What to Expect in C# 10

In this article we are going to look at the newest features being added to the C# programming languages to give developers a better idea of how their software development will be affected.

New Features in C# 10

At the time of writing, the following list shows the new features developers can expect in C# 10. They are as follows: Null Parameter Checking Required Properties Field Keyword Global Usings File Namespaces

Let’s go into more details about each C# sharp feature to better understand the changes to the language.

Null Parameter Checking in C# 10

The infamous: “Object Reference Not Set to an instance of an object” error is one of those errors that can be quite difficult to anticipate and to handle. This error is a NullReferenceException, meaning that when you try to access a member, method, or property that holds a null value, the above message is thrown.

This is where the new feature Null Parameter Checking can help us by making our code more robust and more readily avoiding (and handling) such errors..

Currently, if we want to check for a Null Reference we’d need to write code similar to the following C# code block:

public FunctionName(int Age, ClassName newClassNameObject)
{
  if (newClassNameObject == null)
  {
    throw new ArgumentNullException("newClassNameObject");
  }
}

In the code above, we have a function with two parameters: an Age integer and an object (newClassNameObject) from a class called (ClassName). We start by checking to see if this class object is null in order to throw the ArgumentNullException. If we do not do a check and newClassNameObject is null a NullreferenceException would occur.

With the new features of C# 10, all you need to do to check if an object is null is to add two exclamation marks next to the object you want to test. Here is the same example, but with the newly added features of C# 10 implemented:

public FunctionName(int Age, ClassName newClassNameObject!!)
{

}

Here, the newClassnameObject automatically gets tested for null, and the AgrumentNullException will automatically be thrown if it is null.

Required Properties in C# 10

As the name implies, this new feature allows us to set required properties. This means that whenever we create an object, we can ensure that some properties should always be set. Here is an example show the old method:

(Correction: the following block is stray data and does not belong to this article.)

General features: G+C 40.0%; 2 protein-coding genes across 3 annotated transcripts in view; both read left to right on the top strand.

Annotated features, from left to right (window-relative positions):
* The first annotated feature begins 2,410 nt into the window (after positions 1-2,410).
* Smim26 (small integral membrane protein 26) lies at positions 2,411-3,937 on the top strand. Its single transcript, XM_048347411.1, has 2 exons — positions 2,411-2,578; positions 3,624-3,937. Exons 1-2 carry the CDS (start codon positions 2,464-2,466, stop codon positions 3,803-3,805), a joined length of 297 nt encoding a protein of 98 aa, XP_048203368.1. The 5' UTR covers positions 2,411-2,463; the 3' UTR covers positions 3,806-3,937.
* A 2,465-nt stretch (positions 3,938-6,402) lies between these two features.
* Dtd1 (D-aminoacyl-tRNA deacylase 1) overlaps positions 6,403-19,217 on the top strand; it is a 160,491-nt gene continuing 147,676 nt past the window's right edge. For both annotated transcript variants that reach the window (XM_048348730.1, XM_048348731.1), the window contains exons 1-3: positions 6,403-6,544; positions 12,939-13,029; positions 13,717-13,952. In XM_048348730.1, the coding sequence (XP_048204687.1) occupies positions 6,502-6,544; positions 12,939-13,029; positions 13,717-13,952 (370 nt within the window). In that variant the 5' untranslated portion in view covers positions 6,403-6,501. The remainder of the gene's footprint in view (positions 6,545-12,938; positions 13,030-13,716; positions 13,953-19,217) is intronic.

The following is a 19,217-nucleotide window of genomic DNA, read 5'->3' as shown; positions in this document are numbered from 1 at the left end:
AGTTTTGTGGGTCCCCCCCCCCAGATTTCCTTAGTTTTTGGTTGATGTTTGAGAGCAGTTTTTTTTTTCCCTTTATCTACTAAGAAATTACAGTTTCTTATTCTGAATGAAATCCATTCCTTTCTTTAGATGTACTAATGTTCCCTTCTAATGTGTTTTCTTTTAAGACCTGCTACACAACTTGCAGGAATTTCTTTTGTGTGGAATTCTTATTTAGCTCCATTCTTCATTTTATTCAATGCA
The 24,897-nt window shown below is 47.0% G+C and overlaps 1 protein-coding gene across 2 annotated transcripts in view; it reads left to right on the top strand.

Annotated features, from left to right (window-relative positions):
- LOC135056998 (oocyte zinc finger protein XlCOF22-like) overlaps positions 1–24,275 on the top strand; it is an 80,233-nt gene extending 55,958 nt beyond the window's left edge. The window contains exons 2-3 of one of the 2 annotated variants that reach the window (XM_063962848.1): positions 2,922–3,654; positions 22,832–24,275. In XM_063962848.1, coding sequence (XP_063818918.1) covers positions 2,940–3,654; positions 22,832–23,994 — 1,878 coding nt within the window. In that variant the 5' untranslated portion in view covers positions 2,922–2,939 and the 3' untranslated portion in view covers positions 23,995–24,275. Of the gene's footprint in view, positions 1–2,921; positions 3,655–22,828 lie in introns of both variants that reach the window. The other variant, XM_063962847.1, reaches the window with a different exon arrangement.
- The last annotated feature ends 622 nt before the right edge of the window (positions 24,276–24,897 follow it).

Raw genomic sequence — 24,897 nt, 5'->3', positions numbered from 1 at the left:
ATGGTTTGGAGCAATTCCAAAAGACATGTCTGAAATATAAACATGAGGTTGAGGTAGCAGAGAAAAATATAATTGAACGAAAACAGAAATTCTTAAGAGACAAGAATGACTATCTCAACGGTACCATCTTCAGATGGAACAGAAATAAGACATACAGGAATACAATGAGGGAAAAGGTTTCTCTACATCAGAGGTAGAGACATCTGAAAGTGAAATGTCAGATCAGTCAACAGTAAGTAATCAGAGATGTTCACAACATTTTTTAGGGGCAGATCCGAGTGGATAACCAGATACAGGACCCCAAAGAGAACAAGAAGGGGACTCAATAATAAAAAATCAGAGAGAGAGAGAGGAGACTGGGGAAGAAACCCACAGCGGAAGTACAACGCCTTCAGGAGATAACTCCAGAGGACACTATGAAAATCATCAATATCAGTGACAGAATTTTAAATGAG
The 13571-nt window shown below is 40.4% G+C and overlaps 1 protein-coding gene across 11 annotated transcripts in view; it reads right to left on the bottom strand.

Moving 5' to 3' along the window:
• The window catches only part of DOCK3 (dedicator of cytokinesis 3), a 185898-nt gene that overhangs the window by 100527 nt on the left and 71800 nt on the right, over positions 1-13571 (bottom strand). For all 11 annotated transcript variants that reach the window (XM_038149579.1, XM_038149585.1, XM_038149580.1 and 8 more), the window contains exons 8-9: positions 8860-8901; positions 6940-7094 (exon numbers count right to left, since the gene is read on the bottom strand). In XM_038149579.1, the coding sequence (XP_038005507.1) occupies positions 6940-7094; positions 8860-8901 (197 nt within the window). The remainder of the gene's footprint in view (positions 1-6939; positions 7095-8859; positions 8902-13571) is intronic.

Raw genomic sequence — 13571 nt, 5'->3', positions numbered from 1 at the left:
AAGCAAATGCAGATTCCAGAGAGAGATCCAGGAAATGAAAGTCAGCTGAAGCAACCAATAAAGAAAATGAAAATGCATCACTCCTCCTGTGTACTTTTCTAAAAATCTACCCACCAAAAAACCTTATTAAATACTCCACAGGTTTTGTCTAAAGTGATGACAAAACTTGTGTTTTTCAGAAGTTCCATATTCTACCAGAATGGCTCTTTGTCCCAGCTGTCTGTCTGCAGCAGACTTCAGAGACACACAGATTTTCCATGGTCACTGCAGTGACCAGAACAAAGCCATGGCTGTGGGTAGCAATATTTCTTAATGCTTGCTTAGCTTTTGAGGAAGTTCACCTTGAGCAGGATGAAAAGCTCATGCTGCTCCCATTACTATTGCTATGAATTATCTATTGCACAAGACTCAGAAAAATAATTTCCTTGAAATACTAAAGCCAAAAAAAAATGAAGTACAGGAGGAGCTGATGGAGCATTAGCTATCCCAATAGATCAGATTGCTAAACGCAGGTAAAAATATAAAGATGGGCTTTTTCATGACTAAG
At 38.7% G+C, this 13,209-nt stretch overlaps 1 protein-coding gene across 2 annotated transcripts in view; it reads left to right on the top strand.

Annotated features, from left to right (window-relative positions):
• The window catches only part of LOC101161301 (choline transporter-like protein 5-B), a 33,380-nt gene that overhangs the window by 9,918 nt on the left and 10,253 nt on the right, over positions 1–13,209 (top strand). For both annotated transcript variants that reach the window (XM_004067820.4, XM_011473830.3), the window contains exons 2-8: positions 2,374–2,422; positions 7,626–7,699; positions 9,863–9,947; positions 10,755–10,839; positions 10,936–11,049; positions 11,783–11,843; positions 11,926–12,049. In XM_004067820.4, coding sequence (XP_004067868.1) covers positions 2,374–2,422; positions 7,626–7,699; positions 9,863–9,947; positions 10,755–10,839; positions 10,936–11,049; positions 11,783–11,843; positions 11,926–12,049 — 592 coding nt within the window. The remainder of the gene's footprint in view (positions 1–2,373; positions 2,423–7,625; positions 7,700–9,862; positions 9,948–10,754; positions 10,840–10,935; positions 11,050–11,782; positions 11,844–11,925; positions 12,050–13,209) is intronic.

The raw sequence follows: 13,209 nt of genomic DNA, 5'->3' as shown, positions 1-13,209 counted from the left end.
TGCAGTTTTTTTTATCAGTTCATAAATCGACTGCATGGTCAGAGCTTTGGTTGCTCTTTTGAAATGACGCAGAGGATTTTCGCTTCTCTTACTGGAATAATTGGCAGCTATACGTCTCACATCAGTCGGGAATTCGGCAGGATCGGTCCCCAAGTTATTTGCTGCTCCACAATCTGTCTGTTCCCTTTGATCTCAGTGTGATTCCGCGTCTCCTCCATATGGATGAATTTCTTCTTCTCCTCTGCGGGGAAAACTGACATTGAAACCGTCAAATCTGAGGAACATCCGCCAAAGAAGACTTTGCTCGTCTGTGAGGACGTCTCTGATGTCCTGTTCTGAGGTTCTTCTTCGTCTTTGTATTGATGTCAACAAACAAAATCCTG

var newSong = new Song
{
	Title = "Spread Your Wings",
	Artist = "Queen",
	ReleaseDate =1997
}

There is nothing wrong with the example above, but let’s take it a step further:

Let’s add the following code:

var newSong = new Song
{
	Artist = "Queen",
	ReleaseDate =1997
}

Here, we have omitted the Title, which is acceptable, but not really correct. This is where C#’s new feature Required Properties comes to the rescue. Let’s take the same example and rewrite its class definition in C# 10:

public class Song
{
  public required string Title { get; init; }
  public string Artist { get; init; }
  public DateTime ReleaseDate { get; init; }
}

By adding the required flag, we ensure that a Title always has to be entered.

Field Keyword and init Accessors in C#

C# 10 features a new keyword called field, along with another new feature called init accessors. These two additions allow immutable objects te be more flexible and allow the caller to mutate members during construction. Let’s have a look at an older C# example:

public class Song
{
  private string _title;
  public string Title
  {
    get
    {
      return _title;
    }
    set
    {
      if (value.Trim() == "")
        throw new ArgumentException("Title can't be empty");

      _title = value;
    }
  }
}

In this example we add the backing field and we are forced to write the usual methods pertaining to that addition. However, in C# 10 we can rewrite this same example in the following manner:

public class Song
{
  public string Title
  {
    get;
    set
    {
      if (value.Trim() == "")
        throw new ArgumentException("Title can't be empty");
      field = value;
    }
  }
}

In this version, there is no need to implement backing fields. Here is another C# 10 example, this time using the init accessor:

public class Song
{
  public string Title
  {
    get;
    set
    {
      if (value.Trim() == "")
        throw new ArgumentException("Title can't be empty");
      field = value;
    }
  }

  public string Category { get; init; }
  public DateTime ReleaseDate{ get; init => field = value.Date(); }
}

Global Usings in C# 10

Every C# file usually has a lot of usings associated with it. Usings are required to import the necessary capabilities to a file, but sometimes they can become redundant and add unnecessary noise to your code.

Fortunately, C# 10 introduces a new feature called Global Usings, where, with the help of the global keyword, you can define global usings for the whole project! You could simply set up a file named usings.cs, for example, and add all the usings in there. Here is an example showing this practice:

global using Microsoft.AspNetCore.Builder;
global using Microsoft.AspNetCore.Hosting;
global using Microsoft.EntityFrameworkCore;
global using Microsoft.Extensions.Configuration;
global using Microsoft.Extensions.DependencyInjection;
global using Microsoft.Extensions.Hosting;
global using System;
global using System.Collections.Generic;
global using System.Linq;
global using System.Threading.Tasks;
These usings will be available for the entire project.

File Namespaces in C# 10

The addition of File Namespaces in C# 10 is more of a cosmetic change, added to eliminate horizontal waste. Here is the current method for defining a class in C#:

namespace Music
{
  	public class Song
  	{
	 }
}

In C# 10 you define the namespace on the file level and it would look like:

namespace Music;
public class Song
{
}

More by Author

Must Read